'Breaking Bad' brings Walt Whitman back to the forefront of pop culture

'Breaking Bad' includes lines in which characters quote passages from Whitman, and a copy of the writer's 'Leaves of Grass' was recently a pivotal plot point.

Frank Ockenfels/AMC/AP
'Breaking Bad' stars Bryan Cranston (r.) and Dean Norris (l.).

Thanks to the frequent use of Walt Whitman’s poetry as a plot element in the acclaimed cable drama “Breaking Bad,” the 19th-century bard is getting a heightened profile in popular culture.

Characters sometimes quote Whitman in the dramatic series, which chronicles terminally ill teacher Walter White’s descent into evil when he decides to make and sell crystal meth to leave a nest egg for his family.

“Leaves of Grass,” Whitman’s most famous collection of poems, plays a pivotal role in a  recent episode when Walter’s brother-in-law Hank, a DEA agent, comes across a copy of Whitman’s poetry that incriminates Walter as a drug kingpin.

Kera Bolonik, writing recently at poetryfoundation.org, noted that at first glance, the pairing of the cosmically ebullient Whitman and the darkly mercenary Walter is an odd one, to say the least.

But Bolonik also pointed to some similarities between Whitman and Walter, mentioning that they’re both intellectual pioneers in their field, doing work that puts them at society’s margin, and they’re both obsessive perfectionists. You can read the full text of Bolonik’s splendid essay here.

One other parallel between the two is that Whitman, despite the generally optimistic tone of his poetry, remains alert to the grimmer implications of mortality, a running theme in “Breaking Bad."

Readers will notice that awareness in quite a few passages of Whitman’s poetry.

Here, in honor of Whitman’s newly enhanced celebrity, are 10 quotes from his “Leaves of Grass” collection:

1) “The United States themselves are essentially the greatest poem.... Here at last is something in the doings of man that corresponds with the broadcast doings of day and night."

2) “The proof of a poet is that his country absorbs him as affectionately as he has absorbed it.”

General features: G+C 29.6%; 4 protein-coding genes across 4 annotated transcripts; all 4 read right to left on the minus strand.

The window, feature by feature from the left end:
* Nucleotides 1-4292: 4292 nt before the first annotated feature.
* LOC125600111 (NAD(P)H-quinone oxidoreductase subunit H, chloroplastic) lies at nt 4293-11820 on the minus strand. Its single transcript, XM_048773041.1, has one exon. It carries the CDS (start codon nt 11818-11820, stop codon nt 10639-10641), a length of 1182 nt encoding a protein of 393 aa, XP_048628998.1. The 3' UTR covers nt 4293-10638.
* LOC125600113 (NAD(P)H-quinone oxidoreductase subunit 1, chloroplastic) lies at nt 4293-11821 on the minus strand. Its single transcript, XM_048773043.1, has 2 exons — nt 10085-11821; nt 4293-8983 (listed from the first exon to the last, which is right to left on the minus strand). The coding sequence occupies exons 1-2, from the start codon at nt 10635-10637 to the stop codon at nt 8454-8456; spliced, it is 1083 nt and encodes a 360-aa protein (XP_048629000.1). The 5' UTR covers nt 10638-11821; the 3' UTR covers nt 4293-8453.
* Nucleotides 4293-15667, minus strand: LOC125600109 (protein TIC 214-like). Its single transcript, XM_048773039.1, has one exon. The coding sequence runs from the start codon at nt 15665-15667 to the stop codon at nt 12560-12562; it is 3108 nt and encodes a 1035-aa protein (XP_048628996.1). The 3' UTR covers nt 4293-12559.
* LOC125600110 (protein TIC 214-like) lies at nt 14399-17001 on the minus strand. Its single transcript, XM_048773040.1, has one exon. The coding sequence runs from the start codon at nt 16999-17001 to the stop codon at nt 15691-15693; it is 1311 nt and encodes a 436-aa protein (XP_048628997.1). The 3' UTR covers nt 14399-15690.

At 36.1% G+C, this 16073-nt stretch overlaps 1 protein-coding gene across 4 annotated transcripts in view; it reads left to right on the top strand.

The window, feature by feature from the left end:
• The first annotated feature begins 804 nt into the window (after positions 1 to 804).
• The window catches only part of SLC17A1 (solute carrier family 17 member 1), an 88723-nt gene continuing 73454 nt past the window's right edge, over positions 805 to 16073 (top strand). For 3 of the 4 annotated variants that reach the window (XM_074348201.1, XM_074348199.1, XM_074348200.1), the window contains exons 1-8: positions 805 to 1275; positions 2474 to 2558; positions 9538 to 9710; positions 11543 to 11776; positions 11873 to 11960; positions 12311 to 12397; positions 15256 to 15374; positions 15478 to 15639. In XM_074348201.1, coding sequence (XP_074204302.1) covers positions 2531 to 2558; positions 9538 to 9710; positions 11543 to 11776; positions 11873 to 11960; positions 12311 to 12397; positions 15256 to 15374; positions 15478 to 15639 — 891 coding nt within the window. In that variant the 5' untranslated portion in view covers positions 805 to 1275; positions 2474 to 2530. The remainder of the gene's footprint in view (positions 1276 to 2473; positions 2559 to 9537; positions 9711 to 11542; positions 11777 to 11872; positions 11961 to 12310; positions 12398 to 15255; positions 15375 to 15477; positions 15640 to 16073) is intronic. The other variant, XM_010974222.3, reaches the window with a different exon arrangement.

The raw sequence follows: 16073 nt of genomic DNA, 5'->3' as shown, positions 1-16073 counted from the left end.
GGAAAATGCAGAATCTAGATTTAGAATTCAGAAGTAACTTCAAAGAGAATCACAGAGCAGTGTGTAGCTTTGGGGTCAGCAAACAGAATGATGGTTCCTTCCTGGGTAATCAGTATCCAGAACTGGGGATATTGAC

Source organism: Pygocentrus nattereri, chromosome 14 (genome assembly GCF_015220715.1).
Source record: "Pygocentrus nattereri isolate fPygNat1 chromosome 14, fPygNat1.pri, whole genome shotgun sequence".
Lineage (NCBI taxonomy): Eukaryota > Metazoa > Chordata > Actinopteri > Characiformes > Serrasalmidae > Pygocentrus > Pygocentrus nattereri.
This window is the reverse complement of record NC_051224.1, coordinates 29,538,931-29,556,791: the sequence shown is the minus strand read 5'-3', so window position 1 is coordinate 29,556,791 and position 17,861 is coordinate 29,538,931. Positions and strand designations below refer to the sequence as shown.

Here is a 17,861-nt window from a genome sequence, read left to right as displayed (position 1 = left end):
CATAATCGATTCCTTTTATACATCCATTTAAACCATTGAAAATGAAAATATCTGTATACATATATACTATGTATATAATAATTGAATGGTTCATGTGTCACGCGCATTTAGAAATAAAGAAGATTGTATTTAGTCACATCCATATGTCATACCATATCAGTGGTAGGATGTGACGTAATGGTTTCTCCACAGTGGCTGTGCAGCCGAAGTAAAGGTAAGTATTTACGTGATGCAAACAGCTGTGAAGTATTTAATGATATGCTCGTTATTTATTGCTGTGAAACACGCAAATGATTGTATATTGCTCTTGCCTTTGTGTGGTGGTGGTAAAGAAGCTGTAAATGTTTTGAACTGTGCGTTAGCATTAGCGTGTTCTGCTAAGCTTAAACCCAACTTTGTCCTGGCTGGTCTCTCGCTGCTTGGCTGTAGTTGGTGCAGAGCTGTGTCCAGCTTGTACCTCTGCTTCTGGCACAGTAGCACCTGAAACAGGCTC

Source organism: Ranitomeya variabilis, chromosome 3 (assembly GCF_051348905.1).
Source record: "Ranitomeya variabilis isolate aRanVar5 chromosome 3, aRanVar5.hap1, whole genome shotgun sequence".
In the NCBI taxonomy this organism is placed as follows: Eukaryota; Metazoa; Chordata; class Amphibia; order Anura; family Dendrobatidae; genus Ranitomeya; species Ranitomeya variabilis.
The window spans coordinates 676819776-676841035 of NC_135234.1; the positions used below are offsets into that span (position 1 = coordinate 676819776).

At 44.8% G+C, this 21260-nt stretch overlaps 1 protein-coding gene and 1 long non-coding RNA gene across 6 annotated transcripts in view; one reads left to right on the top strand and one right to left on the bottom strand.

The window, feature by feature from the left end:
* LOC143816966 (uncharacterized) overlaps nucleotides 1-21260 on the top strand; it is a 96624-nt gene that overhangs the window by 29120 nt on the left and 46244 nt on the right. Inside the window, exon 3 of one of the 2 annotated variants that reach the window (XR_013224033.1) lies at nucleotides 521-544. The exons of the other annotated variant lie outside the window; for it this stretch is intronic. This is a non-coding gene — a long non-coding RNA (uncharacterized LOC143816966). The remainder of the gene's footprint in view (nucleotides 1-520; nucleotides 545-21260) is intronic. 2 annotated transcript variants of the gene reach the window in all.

3) “Nothing can happen more beautiful than death.”

4) “I celebrate myself and sing myself. And what I assume you shall assume.” 

5) “I loaf and invite my soul.” 

6) “Has anyone supposed it lucky to be born?”
I hasten to inform him or her, it is just
As lucky to die, and I know it.”

7) “Walt Whitman am I, a Kosmos, of
Mighty Manhattan the son,
Turbulent, fleshy and sensual, eating,
drinking and breeding . . .” 

8) “I dote on myself, there is a lot of me
and all so luscious.”

9) “I believe a leaf of grass is no less than
the journey-work of the stars.”

10) “Behold! I do not give lectures or a little
When I give I give myself.”

You've read  of  free articles. Subscribe to continue.
Real news can be honest, hopeful, credible, constructive.
What is the Monitor difference? Tackling the tough headlines – with humanity. Listening to sources – with respect. Seeing the story that others are missing by reporting what so often gets overlooked: the values that connect us. That’s Monitor reporting – news that changes how you see the world.

Dear Reader,

About a year ago, I happened upon this statement about the Monitor in the Harvard Business Review – under the charming heading of “do things that don’t interest you”:

“Many things that end up” being meaningful, writes social scientist Joseph Grenny, “have come from conference workshops, articles, or online videos that began as a chore and ended with an insight. My work in Kenya, for example, was heavily influenced by a Christian Science Monitor article I had forced myself to read 10 years earlier. Sometimes, we call things ‘boring’ simply because they lie outside the box we are currently in.”

If you were to come up with a punchline to a joke about the Monitor, that would probably be it. We’re seen as being global, fair, insightful, and perhaps a bit too earnest. We’re the bran muffin of journalism.

But you know what? We change lives. And I’m going to argue that we change lives precisely because we force open that too-small box that most human beings think they live in.

The Monitor is a peculiar little publication that’s hard for the world to figure out. We’re run by a church, but we’re not only for church members and we’re not about converting people. We’re known as being fair even as the world becomes as polarized as at any time since the newspaper’s founding in 1908.

We have a mission beyond circulation, we want to bridge divides. We’re about kicking down the door of thought everywhere and saying, “You are bigger and more capable than you realize. And we can prove it.”

If you’re looking for bran muffin journalism, you can subscribe to the Monitor for $15. You’ll get the Monitor Weekly magazine, the Monitor Daily email, and unlimited access to CSMonitor.com.

QR Code to 'Breaking Bad' brings Walt Whitman back to the forefront of pop culture
Read this article in
QR Code to Subscription page
Start your subscription today